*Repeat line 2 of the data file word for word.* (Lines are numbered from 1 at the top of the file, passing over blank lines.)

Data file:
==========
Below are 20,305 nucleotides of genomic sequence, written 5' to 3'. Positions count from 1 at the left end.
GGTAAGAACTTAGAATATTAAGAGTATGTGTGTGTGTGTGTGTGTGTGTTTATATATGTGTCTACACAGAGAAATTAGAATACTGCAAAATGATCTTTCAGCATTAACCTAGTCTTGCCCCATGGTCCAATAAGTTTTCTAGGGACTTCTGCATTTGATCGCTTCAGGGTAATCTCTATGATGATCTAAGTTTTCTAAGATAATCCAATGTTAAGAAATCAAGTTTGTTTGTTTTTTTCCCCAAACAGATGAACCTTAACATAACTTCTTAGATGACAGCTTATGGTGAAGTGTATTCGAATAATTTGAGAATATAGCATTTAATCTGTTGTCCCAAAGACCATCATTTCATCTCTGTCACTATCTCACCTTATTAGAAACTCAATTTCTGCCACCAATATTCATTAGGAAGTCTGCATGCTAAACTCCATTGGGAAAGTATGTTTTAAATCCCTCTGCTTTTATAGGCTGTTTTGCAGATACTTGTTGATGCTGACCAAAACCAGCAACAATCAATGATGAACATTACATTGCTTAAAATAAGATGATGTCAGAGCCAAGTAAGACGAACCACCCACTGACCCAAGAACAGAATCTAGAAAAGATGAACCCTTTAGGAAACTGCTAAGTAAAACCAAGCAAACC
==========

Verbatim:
GGTAAGAACTTAGAATATTAAGAGTATGTGTGTGTGTGTGTGTGTGTGTTTATATATGTGTCTACACAGAGAAATTAGAATACTGCAAAATGATCTTTCAGCATTAACCTAGTCTTGCCCCATGGTCCAATAAGTTTTCTAGGGACTTCTGCATTTGATCGCTTCAGGGTAATCTCTATGATGATCTAAGTTTTCTAAGATAATCCAATGTTAAGAAATCAAGTTTGTTTGTTTTTTTCCCCAAACAGATGAACCTTAACATAACTTCTTAGATGACAGCTTATGGTGAAGTGTATTCGAATAATTTGAGAATATAGCATTTAATCTGTTGTCCCAAAGACCATCATTTCATCTCTGTCACTATCTCACCTTATTAGAAACTCAATTTCTGCCACCAATATTCATTAGGAAGTCTGCATGCTAAACTCCATTGGGAAAGTATGTTTTAAATCCCTCTGCTTTTATAGGCTGTTTTGCAGATACTTGTTGATGCTGACCAAAACCAGCAACAATCAATGATGAACATTACATTGCTTAAAATAAGATGATGTCAGAGCCAAGTAAGACGAACCACCCACTGACCCAAGAACAGAATCTAGAAAAGATGAACCCTTTAGGAAACTGCTAAGTAAAACCAAGCAAACC